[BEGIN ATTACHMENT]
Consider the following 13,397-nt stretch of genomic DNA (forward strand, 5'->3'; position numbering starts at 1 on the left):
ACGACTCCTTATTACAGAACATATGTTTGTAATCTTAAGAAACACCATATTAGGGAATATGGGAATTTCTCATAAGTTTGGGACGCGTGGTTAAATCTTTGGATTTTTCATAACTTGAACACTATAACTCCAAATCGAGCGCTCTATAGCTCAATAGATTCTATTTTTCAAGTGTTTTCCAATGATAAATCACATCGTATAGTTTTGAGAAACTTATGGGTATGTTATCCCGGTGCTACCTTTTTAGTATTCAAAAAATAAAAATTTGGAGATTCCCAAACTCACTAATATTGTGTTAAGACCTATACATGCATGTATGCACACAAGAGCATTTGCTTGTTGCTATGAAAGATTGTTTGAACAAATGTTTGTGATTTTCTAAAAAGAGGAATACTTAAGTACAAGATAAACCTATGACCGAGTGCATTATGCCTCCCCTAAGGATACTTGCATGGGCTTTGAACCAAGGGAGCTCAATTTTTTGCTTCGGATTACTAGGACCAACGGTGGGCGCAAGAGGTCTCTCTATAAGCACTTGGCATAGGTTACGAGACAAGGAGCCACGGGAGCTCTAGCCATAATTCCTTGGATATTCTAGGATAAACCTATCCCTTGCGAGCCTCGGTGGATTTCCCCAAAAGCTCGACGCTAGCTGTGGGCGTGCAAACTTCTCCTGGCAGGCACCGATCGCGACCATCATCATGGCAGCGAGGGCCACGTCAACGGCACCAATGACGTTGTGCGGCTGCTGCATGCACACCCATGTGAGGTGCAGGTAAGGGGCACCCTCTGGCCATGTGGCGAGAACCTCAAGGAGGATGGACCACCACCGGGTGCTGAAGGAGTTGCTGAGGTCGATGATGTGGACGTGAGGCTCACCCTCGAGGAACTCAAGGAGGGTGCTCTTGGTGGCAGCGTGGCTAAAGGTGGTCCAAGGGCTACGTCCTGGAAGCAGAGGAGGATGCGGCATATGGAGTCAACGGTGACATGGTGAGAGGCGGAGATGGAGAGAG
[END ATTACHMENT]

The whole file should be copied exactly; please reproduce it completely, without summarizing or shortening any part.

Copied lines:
Consider the following 13,397-nt stretch of genomic DNA (forward strand, 5'->3'; position numbering starts at 1 on the left):
ACGACTCCTTATTACAGAACATATGTTTGTAATCTTAAGAAACACCATATTAGGGAATATGGGAATTTCTCATAAGTTTGGGACGCGTGGTTAAATCTTTGGATTTTTCATAACTTGAACACTATAACTCCAAATCGAGCGCTCTATAGCTCAATAGATTCTATTTTTCAAGTGTTTTCCAATGATAAATCACATCGTATAGTTTTGAGAAACTTATGGGTATGTTATCCCGGTGCTACCTTTTTAGTATTCAAAAAATAAAAATTTGGAGATTCCCAAACTCACTAATATTGTGTTAAGACCTATACATGCATGTATGCACACAAGAGCATTTGCTTGTTGCTATGAAAGATTGTTTGAACAAATGTTTGTGATTTTCTAAAAAGAGGAATACTTAAGTACAAGATAAACCTATGACCGAGTGCATTATGCCTCCCCTAAGGATACTTGCATGGGCTTTGAACCAAGGGAGCTCAATTTTTTGCTTCGGATTACTAGGACCAACGGTGGGCGCAAGAGGTCTCTCTATAAGCACTTGGCATAGGTTACGAGACAAGGAGCCACGGGAGCTCTAGCCATAATTCCTTGGATATTCTAGGATAAACCTATCCCTTGCGAGCCTCGGTGGATTTCCCCAAAAGCTCGACGCTAGCTGTGGGCGTGCAAACTTCTCCTGGCAGGCACCGATCGCGACCATCATCATGGCAGCGAGGGCCACGTCAACGGCACCAATGACGTTGTGCGGCTGCTGCATGCACACCCATGTGAGGTGCAGGTAAGGGGCACCCTCTGGCCATGTGGCGAGAACCTCAAGGAGGATGGACCACCACCGGGTGCTGAAGGAGTTGCTGAGGTCGATGATGTGGACGTGAGGCTCACCCTCGAGGAACTCAAGGAGGGTGCTCTTGGTGGCAGCGTGGCTAAAGGTGGTCCAAGGGCTACGTCCTGGAAGCAGAGGAGGATGCGGCATATGGAGTCAACGGTGACATGGTGAGAGGCGGAGATGGAGAGAG